Close to half of all Americans have more credit card debt than savings. According to CBS News, the overall personal savings rate in the United States fell even as Americans increased spending. This has resulted in a situation where a lot of people don’t have cash on hand to pay their debts.
If you become disabled, your debt problems could become much worse. After all, if you are sick and unable to work, you will not have income to pay your bills. You may also incur additional medical expenses and costs that make your debt rise. This is especially true if it takes a long time to get Social Security Disability (SSD) benefits approved. For many, this process can take months, even with the help of a Boston disability lawyer, because the SSA works slowly and because many initial claims are denied.
If you have been waiting for benefits and are behind on your payments, debt collectors may start to pursue aggressive collection activities. When you begin getting SSD benefits, the income may not be enough for you to repay your debt and still live. As a result, you may be concerned about whether your SSD money can be garnished by debt collectors if you do not pay. The answer, in most cases, is that they cannot garnish your disability benefits.
Garnishing Disability Income for Debt Repayment
Benefits from both Social Security Disability Income (SSDI) and Supplemental Security Income (SSI) are protected from garnishment. This means even if creditors pursue legal action against you and go to court, they are not going to be able to take disability benefits that you have coming in when you cannot work.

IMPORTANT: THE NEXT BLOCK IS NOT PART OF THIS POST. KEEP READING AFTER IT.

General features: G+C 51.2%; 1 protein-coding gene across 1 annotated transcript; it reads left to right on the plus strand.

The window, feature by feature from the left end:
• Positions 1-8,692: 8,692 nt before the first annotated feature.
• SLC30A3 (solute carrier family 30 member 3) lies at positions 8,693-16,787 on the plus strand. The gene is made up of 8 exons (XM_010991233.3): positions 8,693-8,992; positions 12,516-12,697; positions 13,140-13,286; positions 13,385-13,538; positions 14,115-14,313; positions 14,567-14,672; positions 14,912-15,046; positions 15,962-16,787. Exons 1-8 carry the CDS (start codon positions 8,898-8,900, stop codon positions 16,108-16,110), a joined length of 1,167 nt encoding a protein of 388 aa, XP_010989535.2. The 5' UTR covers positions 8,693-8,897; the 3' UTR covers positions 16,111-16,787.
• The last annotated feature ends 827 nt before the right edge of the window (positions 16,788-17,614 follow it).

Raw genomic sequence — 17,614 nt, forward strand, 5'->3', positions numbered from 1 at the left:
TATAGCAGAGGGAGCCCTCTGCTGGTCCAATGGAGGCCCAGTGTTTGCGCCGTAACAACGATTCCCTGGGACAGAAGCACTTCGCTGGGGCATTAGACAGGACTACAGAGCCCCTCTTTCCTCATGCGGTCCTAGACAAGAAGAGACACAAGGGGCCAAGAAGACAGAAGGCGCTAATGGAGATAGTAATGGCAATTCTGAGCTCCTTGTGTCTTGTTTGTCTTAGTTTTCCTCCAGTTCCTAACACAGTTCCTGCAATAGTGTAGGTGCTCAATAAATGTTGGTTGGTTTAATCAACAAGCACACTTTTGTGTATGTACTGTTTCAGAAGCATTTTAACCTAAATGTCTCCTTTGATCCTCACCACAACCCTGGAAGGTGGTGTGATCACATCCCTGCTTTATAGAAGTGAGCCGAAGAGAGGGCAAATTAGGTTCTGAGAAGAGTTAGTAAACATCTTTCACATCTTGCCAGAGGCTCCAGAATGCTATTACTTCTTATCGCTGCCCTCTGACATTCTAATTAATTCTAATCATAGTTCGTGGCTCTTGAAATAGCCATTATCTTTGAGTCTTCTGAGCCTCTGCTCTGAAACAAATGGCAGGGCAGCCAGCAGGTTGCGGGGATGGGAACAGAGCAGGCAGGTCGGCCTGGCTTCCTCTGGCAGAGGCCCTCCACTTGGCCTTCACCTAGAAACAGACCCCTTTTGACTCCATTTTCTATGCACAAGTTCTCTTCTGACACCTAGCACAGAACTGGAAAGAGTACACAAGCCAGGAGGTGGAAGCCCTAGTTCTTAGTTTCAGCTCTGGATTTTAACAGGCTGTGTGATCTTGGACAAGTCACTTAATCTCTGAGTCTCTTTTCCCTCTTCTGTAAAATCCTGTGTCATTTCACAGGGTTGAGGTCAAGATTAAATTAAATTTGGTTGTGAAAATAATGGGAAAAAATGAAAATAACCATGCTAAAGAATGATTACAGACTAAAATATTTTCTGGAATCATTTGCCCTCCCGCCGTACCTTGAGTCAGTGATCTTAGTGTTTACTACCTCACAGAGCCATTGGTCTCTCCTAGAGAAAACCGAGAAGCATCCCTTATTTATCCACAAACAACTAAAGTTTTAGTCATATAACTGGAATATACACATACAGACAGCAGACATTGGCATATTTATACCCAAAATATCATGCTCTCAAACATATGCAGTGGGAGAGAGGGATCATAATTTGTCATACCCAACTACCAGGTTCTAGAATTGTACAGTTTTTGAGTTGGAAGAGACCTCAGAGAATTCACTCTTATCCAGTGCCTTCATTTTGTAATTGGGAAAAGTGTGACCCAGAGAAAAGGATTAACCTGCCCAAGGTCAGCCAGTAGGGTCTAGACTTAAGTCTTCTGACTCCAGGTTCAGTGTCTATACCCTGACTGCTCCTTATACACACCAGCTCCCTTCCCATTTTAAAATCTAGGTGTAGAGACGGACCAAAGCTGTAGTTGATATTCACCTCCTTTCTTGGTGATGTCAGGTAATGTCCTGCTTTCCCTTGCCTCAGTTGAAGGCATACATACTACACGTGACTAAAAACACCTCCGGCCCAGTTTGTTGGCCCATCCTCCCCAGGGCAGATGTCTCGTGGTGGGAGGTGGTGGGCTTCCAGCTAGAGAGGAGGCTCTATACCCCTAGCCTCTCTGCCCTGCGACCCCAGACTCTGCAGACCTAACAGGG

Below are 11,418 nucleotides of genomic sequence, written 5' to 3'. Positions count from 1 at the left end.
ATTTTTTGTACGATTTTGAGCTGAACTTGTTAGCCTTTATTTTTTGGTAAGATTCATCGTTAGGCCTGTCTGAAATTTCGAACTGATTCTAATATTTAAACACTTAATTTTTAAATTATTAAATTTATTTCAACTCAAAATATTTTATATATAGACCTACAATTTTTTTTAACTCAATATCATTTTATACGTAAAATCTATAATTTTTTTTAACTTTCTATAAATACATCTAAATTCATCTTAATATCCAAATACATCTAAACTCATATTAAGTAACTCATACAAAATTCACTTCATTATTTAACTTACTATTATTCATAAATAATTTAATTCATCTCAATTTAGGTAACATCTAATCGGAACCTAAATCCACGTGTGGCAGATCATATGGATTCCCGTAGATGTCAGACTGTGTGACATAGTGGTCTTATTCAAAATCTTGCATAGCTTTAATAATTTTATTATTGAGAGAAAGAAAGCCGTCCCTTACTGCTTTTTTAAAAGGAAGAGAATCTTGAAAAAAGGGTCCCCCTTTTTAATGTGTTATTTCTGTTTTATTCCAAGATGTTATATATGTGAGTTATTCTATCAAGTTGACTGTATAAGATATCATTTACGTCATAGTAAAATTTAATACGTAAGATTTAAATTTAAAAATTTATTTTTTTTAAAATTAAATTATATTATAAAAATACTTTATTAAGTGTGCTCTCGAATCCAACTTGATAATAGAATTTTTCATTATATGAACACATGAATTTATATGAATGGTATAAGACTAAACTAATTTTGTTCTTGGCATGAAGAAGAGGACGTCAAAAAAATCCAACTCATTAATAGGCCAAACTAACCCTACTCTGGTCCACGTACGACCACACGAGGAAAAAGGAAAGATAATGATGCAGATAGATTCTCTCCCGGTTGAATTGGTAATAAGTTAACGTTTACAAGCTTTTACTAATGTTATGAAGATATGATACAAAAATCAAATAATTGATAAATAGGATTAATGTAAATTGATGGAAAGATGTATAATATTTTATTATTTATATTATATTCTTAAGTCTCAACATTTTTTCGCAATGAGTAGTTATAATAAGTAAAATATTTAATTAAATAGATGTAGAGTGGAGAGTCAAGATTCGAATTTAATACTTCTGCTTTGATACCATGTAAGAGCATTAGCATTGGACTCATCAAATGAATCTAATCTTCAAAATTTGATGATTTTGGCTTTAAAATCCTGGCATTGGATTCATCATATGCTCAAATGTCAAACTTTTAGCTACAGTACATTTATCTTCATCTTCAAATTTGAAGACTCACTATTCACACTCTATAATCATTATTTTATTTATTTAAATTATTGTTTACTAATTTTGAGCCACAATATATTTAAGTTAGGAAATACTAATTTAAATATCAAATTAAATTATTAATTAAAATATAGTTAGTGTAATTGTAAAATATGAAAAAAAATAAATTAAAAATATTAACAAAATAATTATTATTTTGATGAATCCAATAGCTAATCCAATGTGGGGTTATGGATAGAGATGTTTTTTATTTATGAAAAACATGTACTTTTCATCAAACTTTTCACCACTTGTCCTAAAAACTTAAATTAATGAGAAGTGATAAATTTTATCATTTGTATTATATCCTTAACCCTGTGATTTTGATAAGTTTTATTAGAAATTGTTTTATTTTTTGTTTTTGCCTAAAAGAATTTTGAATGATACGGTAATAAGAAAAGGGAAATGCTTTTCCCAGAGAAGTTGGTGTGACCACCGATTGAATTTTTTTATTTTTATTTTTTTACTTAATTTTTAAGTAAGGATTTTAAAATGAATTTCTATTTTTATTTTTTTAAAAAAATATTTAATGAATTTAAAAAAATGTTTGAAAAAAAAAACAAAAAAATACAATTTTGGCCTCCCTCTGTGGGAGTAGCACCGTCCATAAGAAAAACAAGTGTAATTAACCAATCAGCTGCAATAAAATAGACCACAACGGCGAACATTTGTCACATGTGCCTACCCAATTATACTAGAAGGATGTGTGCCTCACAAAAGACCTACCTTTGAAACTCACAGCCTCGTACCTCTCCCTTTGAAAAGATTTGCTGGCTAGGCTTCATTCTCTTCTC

There are, however, some exceptions to this general rule. For example, the federal government is able to garnish Social Security Disability Income in order to recover money that you owe the government. This debt could come from back taxes that you haven’t paid, or if you defaulted on student loans that the federal government had guaranteed.
If you have back child support benefits that you owe, the money may be garnished to pay these debts back as well. However, garnishment of SSD benefits is possible only for people receiving SSDI. When you receive SSI, the money that you get cannot be garnished by anyone, even the federal government and even if you owe child support.
In 2011, the federal government also passed a law that imposed tougher restrictions on creditors to prevent them from taking Social Security funds that had been deposited. Banks, in the past, were permitted to comply with orders for garnishment without checking where the income came from. Now, banks need to review accounts to see if Social Security funds have been deposited. If so, the money from SSD income cannot be taken to satisfy the garnishment order. The new law provides protection so that the sick and injured who need disability benefits do not have the money the need taken from them by creditors.
Call our Boston SSDI attorneys for a free and confidential appointment at 1-888-367-2900.
More Blog Entries:
Disability Awareness Efforts a Reminder of Importance of Providing for Disabled, Feb. 20, 2014, Boston SSDI, Attorney Blog